Argued November 20, 2013
Appeal from the Superior Court of the District of Columbia, (DVM-927-12), (Hon. Stuart G. Nash, Trial Judge).
Andrew Murnane for appellant.
Demian S. Ahn, Assistant United States Attorney, with whom Ronald C. Machen Jr., United States Attorney, and Elizabeth Trosman and Chrisellen R. Kolb, Assistant United States Attorneys, were on the brief, for appellee.
Before THOMPSON and EASTERLY, Associate Judges, and FARRELL, Senior Judge. OPINION by Senior Judge FARRELL. Dissenting opinion by Associate Judge EASTERLY.
Farrell, Senior Judge.
Following a bench trial, appellant was found guilty of simple assault on Jewel Parker. He contends on appeal that Ms. Parker's statements in answer to the lone question " what happened" by a police officer responding to a report of an assault were admitted in evidence in violation of his constitutional right to confront Parker, who did not testify at trial. Agreeing with the trial judge that the statements were not " testimonial" in the circumstances, hence were not reached by the Sixth Amendment, we affirm.
Two Metropolitan Police officers arrived at a house on Texas Avenue, S.E., minutes after receiving an emergency telephone call from a child for an assault in progress there, apparently involving the child's parents. They were let into the house by a child, and upon entering, one officer, James Phillips, saw five children downstairs as well as a man and a woman -- appellant and Parker -- " arguing at the top of the stairs," a foot apart. Appellant " was pacing back and forth" with " his fist clenched up," while Parker was " backing away a little" and appeared nervous as the couple shouted at each other.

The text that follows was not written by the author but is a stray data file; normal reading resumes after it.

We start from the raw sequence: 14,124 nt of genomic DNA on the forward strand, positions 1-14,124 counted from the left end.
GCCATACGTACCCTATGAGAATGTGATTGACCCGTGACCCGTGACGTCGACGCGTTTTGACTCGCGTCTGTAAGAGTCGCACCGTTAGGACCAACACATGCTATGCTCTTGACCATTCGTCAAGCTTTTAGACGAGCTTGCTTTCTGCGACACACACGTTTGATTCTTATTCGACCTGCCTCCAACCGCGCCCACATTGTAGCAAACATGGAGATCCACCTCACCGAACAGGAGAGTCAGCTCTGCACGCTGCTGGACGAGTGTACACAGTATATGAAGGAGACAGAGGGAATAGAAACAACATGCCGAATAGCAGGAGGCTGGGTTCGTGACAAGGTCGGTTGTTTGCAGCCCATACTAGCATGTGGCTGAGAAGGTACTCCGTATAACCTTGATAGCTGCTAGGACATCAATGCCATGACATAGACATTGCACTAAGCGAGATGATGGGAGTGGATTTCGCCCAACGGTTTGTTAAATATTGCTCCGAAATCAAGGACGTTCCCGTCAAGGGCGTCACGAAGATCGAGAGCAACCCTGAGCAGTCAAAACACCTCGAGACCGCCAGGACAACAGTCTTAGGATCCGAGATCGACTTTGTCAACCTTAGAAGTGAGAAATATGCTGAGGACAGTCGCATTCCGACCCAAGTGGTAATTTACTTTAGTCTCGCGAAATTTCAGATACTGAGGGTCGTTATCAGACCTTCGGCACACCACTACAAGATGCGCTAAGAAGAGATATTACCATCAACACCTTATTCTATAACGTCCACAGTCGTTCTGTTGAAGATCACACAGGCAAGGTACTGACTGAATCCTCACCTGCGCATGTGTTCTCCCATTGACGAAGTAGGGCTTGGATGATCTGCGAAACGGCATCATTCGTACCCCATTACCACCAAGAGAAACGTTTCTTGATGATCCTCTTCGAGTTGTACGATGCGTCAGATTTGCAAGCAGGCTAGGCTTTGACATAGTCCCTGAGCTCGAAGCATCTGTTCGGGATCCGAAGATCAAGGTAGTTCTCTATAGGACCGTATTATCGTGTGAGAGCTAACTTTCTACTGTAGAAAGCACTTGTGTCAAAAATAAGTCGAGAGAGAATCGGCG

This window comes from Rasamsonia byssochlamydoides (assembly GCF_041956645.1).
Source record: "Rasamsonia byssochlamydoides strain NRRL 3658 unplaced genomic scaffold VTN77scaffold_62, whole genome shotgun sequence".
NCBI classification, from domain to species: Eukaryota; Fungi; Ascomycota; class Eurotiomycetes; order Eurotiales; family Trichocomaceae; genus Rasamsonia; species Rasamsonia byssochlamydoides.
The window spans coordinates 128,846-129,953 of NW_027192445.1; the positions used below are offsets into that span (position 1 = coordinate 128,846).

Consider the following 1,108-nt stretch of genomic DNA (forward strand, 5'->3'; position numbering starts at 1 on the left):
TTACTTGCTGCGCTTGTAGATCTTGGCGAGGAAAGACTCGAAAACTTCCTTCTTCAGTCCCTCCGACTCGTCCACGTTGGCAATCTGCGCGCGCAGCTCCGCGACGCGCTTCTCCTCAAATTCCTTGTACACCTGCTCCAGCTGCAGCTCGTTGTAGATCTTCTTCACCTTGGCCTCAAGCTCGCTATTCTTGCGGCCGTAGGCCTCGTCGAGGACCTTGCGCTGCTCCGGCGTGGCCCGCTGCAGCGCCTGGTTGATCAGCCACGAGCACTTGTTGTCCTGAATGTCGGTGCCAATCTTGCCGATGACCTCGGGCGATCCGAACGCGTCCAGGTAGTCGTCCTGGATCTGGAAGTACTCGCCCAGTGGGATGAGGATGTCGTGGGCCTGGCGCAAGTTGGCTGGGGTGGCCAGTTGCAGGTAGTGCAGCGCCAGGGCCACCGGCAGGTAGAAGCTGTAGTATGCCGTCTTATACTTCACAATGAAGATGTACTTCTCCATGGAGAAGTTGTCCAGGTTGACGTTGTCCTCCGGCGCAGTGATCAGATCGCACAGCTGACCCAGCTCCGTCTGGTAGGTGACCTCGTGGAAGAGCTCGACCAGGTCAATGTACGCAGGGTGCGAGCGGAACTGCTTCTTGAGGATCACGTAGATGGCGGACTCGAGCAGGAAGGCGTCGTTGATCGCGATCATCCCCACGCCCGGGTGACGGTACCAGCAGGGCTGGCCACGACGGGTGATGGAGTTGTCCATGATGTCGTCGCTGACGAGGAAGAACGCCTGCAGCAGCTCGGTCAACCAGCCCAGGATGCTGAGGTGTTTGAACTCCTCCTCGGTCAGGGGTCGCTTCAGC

The officers walked upstairs and started moving the pair to separate bedrooms. As Phillips began talking with Parker in one
room, the other officer, Makanoff, " was proceeding to another room" with appellant, although Parker and appellant were still " close," separated by " between five and ten feet." Phillips asked Parker " what happened," and Parker explained -- without further questioning -- that the couple had begun arguing over appellant's use of PCP, that when she locked herself in a room where she felt safe appellant " kicked the door in," and that he grabbed her by the arms, " slammed her on the floor," and " held her down by the arms and choked her." Parker showed Phillips how appellant " choked her by putting his two thumbs to the crevice of, the middle of her throat." She had " tried to defend herself by scratching him," but " lost consciousness."
Parker's narration of the events took under two minutes, throughout which she was " shaking . . . and . . . crying." She had abrasions on her arms and neck, and to Phillips she appeared in need of medical attention. Appellant, meanwhile, was questioned in a room five to ten feet away (the children remained downstairs), and as Officer Makanoff spoke with him, appellant was " profusely sweating," " speaking loudly," and had his " fists balled up."